Why Does My Cat MEOW So Much? – Animal Facts
“Meow” There are few among us that don’t know which animal makes that sound. Of course, it’s a cat, but we don’t always know what he’s trying to say, especially when he won’t stop. Cats use other vocalizations — such as yowling, hissing, and growling — to communicate with each other. Meowing is reserved for their communications with people.
From “Hello!” to hunger, here are some possible explanations for meowing.
Let’s get started. But, before we start, take a moment to like and subscribe for more fun, fauna facts.
Sometimes your cat just wants to say, “Hello”
🎵🎵Hello, is it meow your looking for?🎵🎵
It’s just that simple. He’s a companion and he likes to see you, so naturally, especially if you are just returning home from work, he just wants to say “Hi”.
We publish every Monday and Friday. So, hit that notification icon to not miss a single fact.
Secondly, it may just be because he wants attention. Other than hunger, this is one of the most common “causes” of excessive meowing. Cats are easily bored and they like to play. This doesn’t mean you should drop everything you’re doing and pay him attention every time. If you’d like to change this behavior, wait until he quiets to give him the attention. Rewarding your cat for his calmness can help reduce the meowing. But, it can take some time.
Be sure to spend time with your kitty every day (he’s part of your family, after all). Playing with your cat also provides a proper amount of exercise, essential for his well-being, especially if he’s the only cat in the household.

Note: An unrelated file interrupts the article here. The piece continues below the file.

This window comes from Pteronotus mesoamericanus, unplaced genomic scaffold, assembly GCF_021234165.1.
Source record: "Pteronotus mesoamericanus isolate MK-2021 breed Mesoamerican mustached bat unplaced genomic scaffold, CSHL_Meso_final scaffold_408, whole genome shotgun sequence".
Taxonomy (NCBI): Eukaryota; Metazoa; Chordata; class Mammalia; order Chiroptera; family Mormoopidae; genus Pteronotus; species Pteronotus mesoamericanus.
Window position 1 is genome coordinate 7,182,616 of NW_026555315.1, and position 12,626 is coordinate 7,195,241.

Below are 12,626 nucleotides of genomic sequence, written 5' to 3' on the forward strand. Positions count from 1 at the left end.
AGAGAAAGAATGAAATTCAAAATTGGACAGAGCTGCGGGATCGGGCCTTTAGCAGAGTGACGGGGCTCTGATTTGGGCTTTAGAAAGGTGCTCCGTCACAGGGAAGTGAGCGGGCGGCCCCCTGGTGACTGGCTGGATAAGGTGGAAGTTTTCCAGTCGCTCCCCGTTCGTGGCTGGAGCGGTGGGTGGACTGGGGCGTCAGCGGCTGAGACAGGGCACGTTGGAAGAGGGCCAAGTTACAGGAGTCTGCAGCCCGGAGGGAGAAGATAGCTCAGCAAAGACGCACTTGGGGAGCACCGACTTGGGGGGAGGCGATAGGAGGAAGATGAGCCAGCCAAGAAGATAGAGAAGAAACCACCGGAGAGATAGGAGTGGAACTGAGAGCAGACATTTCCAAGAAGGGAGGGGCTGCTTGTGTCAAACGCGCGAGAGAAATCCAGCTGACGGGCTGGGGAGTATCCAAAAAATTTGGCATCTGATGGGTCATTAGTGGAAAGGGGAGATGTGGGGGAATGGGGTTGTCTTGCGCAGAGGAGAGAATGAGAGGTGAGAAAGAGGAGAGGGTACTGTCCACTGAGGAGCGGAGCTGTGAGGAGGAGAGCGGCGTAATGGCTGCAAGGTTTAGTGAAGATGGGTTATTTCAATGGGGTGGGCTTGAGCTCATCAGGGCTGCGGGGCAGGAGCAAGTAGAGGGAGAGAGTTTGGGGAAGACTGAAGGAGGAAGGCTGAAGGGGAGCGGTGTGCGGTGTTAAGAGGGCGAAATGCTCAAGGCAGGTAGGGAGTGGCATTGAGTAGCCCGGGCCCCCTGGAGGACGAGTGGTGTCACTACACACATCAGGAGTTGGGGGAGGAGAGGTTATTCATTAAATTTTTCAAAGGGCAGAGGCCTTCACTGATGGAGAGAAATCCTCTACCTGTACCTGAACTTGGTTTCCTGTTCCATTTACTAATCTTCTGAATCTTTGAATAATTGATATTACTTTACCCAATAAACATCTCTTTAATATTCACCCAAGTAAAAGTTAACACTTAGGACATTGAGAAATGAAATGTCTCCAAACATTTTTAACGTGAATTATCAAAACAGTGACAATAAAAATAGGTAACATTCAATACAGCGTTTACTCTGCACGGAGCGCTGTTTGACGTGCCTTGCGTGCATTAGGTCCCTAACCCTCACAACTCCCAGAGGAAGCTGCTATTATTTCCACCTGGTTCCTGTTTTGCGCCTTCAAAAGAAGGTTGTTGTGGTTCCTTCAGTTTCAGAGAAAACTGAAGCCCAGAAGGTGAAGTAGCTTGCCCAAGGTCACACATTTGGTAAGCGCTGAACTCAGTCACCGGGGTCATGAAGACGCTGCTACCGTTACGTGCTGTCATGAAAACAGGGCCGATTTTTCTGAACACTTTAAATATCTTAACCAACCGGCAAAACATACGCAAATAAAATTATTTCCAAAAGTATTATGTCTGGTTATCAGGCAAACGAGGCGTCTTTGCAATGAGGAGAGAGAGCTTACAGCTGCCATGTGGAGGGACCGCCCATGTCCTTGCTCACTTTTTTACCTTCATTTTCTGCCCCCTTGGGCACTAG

Our cat Rusty meows for two reasons: attention and FOOD. If Rusty’s food bowl is empty, he becomes quite vocal. And over time he’s become quite accustomed to a ritual of being fed at certain times. He makes sure you’re aware of this schedule, especially for dinner when he gets canned food.
If your cat is constantly meowing, but showing no interest in food, medical attention may be necessary. Cats are good at hiding illnesses, but he may be trying to communicate that he doesn’t feel well. If this behavior is something new in your cat, it’s worth a trip to the veterinarian.
Cats don’t respond particularly well to change and can cause them quite a bit of stress. Changes in the home, new people, and new animals can be just a few of the stress causing changes made in a cat’s life. Obviously, he can’t tell you directly what’s stressing him out, so keep an eye on changes to his behavior if you’ve made changes in his lifestyle. Don’t over coddle him though. Interact with him and give him space to get accustomed to the changes.
If your cat is female and not spayed, well there is a high probability that she is in heat. Cats are “seasonally polyestrus”, which means that they have multiple estrus cycles during the breeding season.
Female cats in heat can become very vocal suddenly. Most estrus cats become very affectionate, even demanding; they persistently rub against people or objects such as furniture, rubbing against their owners and constantly demanding attention. They roll on the floor. These behavior changes often become annoying to owners, and sometimes owners think their cat has some unusual illness. Do yourself and your kitty a favor, have her spayed for hers and your sanity.
Males are also noisy if they detect a cat in heat nearby.
The last is old age and dementia. Just like people, your cat can become forgetful or confused in old age. Disorientation is not uncommon, and your cat may meow out of frustration or confusion. If your cat is getting older and has become more vocal in his old age, consult your vet to see what kind of help you can get.
Meowing is a way that your cat communicates. Since his vocabulary is more limited than yours, it’s your job to determine what he’s trying to tell you. Interact with your cat and pay attention to him. He is after all part of your family.
Want more fun, fauna facts? Go ahead and smash that subscribe button and hit the notification icon to not miss a single fact. If you like THIS video, go ahead and push the like button, or that other button also works. If you’d like to help us grow, consider becoming a patron on Patreon or clicking the PayPal link on AnimalFacts.us. And as always catch ya next time.